Parents Of Suspect In Shoving Death Of NYC Woman May Face Charges After She Spent 12 Days Hiding At Their Home

Police will need to determine if they knowingly hid Pazienza.

Daniel Pazienza, Caroline Pazienza, Lauren Pazienza Facebook | Twitter

The parents of Lauren Pazienza, the 26-year-old woman who allegedly pushed a New York City vocal coach to her death, could also face criminal charges if authorities find that they helped their daugher hide out in their Long Island home for two weeks following the attack.

Pazienza is facing multiple charges, including manslaughter, for shoving Barbara Maier Gustern, 87, to the ground in a seemingly unprovoked attack, where the elderly woman hit her head on the sidewalk.


After Gustern was left bleeding on the sidewalk until a witness helped her, she suffered from traumatic brain injury and died five days after the attack.

Pazienza allegedly went on the run and "made every effort to avoid detection," according to the criminal complaint.

RELATED: Suspect In NYC Shoving Attack Hid & Watched As 87-Year-Old Victim Sought Help Before Fleeing To Parents House

She deleted all of her social media accounts, stopped using her cellphone, and deleted her wedding website, despite being set to marry her fiancé in June.

She allegedly hid out at her parents home in Long Island to avoid the police, but eventually, authorities located her after an anonymous tip came in.


Who are Lauren Pazienza's parents?

Pazienza's father, Daniel, runs a family-owned, third-generation cesspool-service company in nearby Holtsville, Suffolk County, and the company website claims that it was voted number one in both price and service, according to Daily Mail.

Her mother, Caroline, and Daniel, have been married for 28 years, and occasionally took vacations to Aruba, France, and the Florida Keys throughout the years.

The family later moved to Port Jefferson, where Pazienza had allegedly fled following Gustern's death. 


When police were tipped off to where Pazienza might be hiding, her father had answered the door, telling them that his daughter wasn't home, and "refused to allow detectives to enter the premises."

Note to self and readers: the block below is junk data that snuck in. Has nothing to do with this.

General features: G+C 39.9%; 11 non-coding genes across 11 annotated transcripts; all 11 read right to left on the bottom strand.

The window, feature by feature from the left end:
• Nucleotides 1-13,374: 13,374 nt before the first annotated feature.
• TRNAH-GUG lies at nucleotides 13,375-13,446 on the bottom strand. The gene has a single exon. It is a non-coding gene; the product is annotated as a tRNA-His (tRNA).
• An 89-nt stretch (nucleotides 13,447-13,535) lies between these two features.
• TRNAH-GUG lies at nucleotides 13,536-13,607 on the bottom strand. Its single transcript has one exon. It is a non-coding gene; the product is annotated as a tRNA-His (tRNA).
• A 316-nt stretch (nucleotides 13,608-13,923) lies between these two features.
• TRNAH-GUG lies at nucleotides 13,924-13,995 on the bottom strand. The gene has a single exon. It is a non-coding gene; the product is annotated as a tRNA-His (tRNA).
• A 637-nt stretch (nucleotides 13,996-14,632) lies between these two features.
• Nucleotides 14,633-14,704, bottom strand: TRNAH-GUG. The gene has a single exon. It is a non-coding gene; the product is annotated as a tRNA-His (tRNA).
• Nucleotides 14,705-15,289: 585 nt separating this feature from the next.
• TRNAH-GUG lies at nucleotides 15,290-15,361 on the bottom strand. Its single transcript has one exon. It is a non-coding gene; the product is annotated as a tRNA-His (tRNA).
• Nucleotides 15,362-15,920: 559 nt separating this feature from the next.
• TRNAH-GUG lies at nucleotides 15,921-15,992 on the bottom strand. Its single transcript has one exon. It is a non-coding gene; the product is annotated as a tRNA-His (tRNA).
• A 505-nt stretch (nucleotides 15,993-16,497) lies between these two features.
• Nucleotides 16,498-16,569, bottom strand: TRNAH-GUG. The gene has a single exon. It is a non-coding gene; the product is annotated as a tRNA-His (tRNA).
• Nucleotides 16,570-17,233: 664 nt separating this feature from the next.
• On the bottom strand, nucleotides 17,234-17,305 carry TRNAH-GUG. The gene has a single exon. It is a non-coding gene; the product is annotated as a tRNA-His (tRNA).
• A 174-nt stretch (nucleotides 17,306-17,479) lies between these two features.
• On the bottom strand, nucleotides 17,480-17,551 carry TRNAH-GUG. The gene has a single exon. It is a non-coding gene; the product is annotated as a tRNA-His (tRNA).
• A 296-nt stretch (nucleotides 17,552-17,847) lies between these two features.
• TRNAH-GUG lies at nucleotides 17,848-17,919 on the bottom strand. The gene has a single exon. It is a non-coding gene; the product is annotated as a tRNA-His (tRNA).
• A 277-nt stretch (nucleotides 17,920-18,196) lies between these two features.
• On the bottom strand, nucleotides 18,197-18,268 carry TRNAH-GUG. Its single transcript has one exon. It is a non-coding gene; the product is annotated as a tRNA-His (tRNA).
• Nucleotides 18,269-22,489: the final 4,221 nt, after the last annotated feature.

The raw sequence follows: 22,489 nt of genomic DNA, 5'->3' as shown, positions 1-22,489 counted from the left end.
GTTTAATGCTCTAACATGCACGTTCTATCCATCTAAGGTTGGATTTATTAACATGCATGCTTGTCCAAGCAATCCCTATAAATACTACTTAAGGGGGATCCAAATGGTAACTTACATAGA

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Investigators say that Pazienza had stayed in the area where she had shoved Gustern following the attack, arguing with her fiancé on a nearby sidewalk before returning to the scene of the crime to watch as an ambulance arrived. 

The 26-year-old woman ended up fleeing to her home in Astoria, Queens, where she quit her job as an event planner, and seemingly tried to drop off of the grid, before heading to her parent's home.


Before Gustern has lost consciousness, she recalled the incident, telling authorities that the push was "as hard as she had ever been hit in her life," and that Pazienza had called her a "b**ch," before attacking her.

Pazienza's lawyer believes that her family and relatives will be able to come up with the $500,000 cash bail set by the judge to free her from Rikers, where she is currently being held.

“We’re just going to take it one step at a time,” her attorney said. “This has all just been a total nightmare for her family.”


Pazienza, who was charged on Tuesday, is facing manslaughter in the first degree and assault in the first degree. If convicted, she could face up to 25 years in prison. 

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Nia Tipton is a writer living in Brooklyn. She covers pop culture, social justice issues, and trending topics. Follow her on Instagram.